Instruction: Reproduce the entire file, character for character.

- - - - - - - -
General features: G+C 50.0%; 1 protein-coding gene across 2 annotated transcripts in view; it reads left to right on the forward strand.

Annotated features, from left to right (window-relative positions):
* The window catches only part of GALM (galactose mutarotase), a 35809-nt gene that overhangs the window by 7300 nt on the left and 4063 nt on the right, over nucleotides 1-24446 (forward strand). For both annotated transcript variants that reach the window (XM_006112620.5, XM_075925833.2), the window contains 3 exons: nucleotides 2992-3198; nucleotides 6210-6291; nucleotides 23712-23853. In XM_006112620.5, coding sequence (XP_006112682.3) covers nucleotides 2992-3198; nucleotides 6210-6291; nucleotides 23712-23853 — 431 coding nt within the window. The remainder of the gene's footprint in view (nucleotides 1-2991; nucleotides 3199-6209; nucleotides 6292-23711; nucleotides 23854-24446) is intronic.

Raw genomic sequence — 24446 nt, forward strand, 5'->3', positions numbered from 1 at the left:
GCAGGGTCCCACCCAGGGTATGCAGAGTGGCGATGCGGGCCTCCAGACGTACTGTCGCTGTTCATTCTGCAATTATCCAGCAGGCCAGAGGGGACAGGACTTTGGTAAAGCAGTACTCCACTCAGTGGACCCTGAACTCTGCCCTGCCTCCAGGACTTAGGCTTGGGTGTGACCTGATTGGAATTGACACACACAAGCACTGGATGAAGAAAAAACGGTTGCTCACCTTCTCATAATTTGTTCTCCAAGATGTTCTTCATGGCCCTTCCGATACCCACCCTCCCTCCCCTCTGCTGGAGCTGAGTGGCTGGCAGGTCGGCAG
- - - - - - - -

General features: G+C 50.0%; 1 protein-coding gene across 2 annotated transcripts in view; it reads left to right on the forward strand.

Annotated features, from left to right (window-relative positions):
* The window catches only part of GALM (galactose mutarotase), a 35809-nt gene that overhangs the window by 7300 nt on the left and 4063 nt on the right, over nucleotides 1-24446 (forward strand). For both annotated transcript variants that reach the window (XM_006112620.5, XM_075925833.2), the window contains 3 exons: nucleotides 2992-3198; nucleotides 6210-6291; nucleotides 23712-23853. In XM_006112620.5, coding sequence (XP_006112682.3) covers nucleotides 2992-3198; nucleotides 6210-6291; nucleotides 23712-23853 — 431 coding nt within the window. The remainder of the gene's footprint in view (nucleotides 1-2991; nucleotides 3199-6209; nucleotides 6292-23711; nucleotides 23854-24446) is intronic.

Raw genomic sequence — 24446 nt, forward strand, 5'->3', positions numbered from 1 at the left:
GCAGGGTCCCACCCAGGGTATGCAGAGTGGCGATGCGGGCCTCCAGACGTACTGTCGCTGTTCATTCTGCAATTATCCAGCAGGCCAGAGGGGACAGGACTTTGGTAAAGCAGTACTCCACTCAGTGGACCCTGAACTCTGCCCTGCCTCCAGGACTTAGGCTTGGGTGTGACCTGATTGGAATTGACACACACAAGCACTGGATGAAGAAAAAACGGTTGCTCACCTTCTCATAATTTGTTCTCCAAGATGTTCTTCATGGCCCTTCCGATACCCACCCTCCCTCCCCTCTGCTGGAGCTGAGTGGCTGGCAGGTCGGCAG